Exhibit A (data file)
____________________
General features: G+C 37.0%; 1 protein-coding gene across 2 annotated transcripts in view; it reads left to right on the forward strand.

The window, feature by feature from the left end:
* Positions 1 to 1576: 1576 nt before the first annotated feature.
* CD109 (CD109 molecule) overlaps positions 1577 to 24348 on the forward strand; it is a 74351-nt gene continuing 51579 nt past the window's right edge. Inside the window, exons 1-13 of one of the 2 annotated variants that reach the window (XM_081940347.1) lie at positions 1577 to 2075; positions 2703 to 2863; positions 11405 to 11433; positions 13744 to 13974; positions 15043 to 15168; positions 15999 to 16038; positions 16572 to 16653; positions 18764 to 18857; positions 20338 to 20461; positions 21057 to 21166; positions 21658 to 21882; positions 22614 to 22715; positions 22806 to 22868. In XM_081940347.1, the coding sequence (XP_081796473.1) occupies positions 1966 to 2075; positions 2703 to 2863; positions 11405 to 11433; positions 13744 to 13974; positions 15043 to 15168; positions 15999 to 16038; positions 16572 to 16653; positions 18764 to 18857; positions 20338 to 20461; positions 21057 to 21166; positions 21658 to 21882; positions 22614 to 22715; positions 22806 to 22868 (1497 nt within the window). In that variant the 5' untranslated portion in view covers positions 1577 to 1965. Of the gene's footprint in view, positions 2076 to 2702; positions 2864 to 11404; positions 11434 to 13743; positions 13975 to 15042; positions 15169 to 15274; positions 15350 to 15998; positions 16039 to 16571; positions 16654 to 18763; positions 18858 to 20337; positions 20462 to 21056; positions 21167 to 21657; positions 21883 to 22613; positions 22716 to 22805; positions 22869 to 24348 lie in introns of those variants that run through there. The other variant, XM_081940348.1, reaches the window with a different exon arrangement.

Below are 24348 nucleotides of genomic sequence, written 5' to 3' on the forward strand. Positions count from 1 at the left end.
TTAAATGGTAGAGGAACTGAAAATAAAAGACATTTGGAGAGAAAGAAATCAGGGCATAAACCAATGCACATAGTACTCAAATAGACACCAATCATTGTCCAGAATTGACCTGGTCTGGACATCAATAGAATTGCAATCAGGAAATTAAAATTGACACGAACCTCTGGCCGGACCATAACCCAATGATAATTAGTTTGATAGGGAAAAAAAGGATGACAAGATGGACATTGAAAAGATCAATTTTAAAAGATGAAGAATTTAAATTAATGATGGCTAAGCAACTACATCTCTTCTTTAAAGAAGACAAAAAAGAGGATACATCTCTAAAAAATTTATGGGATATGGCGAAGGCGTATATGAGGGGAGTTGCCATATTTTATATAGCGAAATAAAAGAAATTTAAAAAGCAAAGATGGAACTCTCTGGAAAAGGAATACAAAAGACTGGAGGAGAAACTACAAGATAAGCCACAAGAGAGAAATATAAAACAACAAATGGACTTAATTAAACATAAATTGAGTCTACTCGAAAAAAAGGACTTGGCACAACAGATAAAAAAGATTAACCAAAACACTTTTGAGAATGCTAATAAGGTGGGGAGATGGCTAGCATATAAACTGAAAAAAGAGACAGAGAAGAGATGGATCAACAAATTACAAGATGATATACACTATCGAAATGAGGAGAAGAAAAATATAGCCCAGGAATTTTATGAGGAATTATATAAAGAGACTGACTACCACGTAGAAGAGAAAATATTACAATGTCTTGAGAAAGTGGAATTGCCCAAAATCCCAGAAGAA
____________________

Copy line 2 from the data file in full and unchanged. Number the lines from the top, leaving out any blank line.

The window, feature by feature from the left end: